Incorporating Dog Training into Your Routine
An Apple a Day
If you spend as little as three five-minute sessions per day training your dog, you'll have a good dog. The sessions don't have to be strictly formal—you can train your dog while running errands or doing chores around the house. You can (and should) train while you play with her and play while you train. Your dog should not know the difference between playing and training—both should be equally fun and satisfying. What may actually happen is that you end up enjoying the sessions because your dog soaks up whatever you teach her. You'll see positive results and that will spur you on to train more.
Following the training charts in this section will …
Keep you on track with each new behavior.
Advance each behavior in small approximations (steps).
Help you to become variable in how you reinforce.
Give you an idea of how you can train your dog, even while cleaning the house.
Sample Training Guides
These charts are a checklist and guideline for training. They list the many different behaviors you can work on, plus how you can be variable and unpredictable in how you reinforce each repetition. Once you get the hang of this, you can make up your own charts based on the behaviors your dog still needs to learn.Week one training guide. Week two training guide. Week three training guide.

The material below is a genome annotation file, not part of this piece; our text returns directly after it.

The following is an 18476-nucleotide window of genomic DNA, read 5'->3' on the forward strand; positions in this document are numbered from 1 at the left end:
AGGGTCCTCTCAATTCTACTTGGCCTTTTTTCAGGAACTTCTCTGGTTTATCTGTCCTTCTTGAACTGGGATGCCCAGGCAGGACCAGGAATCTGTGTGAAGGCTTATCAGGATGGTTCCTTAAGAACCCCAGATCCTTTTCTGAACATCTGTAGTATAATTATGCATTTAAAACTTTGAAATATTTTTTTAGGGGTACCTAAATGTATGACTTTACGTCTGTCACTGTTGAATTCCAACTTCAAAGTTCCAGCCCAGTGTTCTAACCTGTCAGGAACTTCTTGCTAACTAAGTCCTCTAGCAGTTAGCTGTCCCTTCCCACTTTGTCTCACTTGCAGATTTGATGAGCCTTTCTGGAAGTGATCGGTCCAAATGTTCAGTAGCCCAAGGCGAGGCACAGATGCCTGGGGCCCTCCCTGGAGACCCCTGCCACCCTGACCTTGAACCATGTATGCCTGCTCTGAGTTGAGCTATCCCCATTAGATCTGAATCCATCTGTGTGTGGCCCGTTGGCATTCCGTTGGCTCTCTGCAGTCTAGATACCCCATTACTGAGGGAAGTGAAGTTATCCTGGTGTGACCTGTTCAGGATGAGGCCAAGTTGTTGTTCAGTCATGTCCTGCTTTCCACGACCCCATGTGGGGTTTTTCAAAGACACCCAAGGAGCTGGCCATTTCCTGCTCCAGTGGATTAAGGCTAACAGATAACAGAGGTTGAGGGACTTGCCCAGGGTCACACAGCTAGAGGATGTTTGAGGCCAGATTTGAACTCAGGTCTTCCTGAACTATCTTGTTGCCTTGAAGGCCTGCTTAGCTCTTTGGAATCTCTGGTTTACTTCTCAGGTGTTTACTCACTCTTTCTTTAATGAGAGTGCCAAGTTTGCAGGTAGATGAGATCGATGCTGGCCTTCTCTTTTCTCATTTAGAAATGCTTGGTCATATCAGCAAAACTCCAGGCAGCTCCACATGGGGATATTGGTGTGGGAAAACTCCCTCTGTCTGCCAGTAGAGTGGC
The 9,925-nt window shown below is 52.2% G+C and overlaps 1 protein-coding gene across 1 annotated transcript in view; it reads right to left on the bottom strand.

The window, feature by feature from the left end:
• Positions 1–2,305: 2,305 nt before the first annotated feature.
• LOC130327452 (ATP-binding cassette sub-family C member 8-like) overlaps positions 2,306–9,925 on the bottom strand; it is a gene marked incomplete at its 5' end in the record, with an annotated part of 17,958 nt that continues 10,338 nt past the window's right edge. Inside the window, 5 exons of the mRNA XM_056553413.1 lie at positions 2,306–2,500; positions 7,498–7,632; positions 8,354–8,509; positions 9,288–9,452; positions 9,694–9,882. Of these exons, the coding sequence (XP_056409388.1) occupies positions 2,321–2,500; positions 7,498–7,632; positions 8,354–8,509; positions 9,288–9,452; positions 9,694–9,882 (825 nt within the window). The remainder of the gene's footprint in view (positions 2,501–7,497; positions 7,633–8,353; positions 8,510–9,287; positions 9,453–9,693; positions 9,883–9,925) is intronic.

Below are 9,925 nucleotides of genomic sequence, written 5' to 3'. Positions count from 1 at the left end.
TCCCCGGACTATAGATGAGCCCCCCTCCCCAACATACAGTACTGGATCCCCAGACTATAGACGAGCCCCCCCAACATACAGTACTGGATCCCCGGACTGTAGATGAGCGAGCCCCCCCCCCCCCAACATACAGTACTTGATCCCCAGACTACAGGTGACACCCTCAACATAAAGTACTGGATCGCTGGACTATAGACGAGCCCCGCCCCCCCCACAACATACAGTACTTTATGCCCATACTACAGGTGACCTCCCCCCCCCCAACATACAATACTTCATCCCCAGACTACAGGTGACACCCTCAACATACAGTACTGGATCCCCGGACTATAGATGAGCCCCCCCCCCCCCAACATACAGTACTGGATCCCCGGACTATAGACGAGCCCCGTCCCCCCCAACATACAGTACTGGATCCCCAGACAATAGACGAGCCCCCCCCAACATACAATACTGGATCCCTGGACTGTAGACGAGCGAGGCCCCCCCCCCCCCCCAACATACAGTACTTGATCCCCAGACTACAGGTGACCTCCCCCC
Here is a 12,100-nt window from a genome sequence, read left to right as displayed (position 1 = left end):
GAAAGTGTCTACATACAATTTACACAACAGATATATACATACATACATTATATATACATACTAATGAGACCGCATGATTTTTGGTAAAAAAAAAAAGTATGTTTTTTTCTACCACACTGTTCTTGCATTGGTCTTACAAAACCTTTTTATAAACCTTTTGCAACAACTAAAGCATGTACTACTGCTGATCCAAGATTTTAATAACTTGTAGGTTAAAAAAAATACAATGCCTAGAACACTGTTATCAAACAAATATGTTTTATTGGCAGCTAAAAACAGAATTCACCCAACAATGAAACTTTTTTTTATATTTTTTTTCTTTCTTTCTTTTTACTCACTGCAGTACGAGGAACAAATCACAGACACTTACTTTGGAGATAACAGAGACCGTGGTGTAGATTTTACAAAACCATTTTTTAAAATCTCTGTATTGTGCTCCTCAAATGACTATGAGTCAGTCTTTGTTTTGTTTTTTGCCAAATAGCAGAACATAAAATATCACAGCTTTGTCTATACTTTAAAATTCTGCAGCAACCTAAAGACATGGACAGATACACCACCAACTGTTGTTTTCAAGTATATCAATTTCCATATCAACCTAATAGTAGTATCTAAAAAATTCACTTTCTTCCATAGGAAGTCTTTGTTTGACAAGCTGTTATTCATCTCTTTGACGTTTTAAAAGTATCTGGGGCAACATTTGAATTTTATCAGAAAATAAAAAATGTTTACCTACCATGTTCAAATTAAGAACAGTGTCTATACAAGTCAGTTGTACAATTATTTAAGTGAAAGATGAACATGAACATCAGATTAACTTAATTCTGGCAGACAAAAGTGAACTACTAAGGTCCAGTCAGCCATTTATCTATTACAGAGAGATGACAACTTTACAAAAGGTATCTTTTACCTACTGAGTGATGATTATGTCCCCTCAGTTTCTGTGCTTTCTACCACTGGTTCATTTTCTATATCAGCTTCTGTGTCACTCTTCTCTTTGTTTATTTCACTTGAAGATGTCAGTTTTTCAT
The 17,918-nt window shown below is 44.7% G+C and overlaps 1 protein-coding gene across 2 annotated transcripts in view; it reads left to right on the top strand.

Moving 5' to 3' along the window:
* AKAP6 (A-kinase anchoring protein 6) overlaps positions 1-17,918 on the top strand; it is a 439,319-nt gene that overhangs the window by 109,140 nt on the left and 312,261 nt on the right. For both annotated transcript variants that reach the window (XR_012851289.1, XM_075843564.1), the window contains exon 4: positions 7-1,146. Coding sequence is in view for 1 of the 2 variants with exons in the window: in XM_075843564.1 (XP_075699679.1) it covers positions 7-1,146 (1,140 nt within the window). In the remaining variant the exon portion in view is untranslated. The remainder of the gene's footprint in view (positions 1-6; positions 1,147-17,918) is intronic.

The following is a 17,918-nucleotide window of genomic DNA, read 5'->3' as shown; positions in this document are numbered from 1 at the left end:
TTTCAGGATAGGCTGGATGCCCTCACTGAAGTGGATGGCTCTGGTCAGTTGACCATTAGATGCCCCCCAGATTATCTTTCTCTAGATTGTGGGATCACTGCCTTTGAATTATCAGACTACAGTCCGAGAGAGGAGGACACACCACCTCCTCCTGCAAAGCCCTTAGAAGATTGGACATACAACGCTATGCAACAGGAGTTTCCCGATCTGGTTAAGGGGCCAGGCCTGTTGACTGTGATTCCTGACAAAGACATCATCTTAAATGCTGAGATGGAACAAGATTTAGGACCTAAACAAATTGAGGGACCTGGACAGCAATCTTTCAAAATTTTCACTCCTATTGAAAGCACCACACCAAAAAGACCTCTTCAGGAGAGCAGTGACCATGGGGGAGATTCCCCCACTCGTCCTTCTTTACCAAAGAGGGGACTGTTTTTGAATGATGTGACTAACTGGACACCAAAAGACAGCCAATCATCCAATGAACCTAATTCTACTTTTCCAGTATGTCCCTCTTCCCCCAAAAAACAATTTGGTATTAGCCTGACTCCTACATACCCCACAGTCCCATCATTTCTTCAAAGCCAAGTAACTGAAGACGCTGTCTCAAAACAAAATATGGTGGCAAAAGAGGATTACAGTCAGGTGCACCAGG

As you can see, this is all pretty basic stuff that will fit easily into your busy schedule. You'll notice that, in the beginning, lots of food is used, but as the weeks go on, other types of reinforcers are used to keep the behaviors intact.
More on: Pets
Excerpted from The Complete Idiot's Guide to Positive Dog Training © 2005 by Pamela Dennison. All rights reserved including the right of reproduction in whole or in part in any form. Used by arrangement with Alpha Books, a member of Penguin Group (USA) Inc.
To order this book visit the Idiot's Guide web site or call 1-800-253-6476.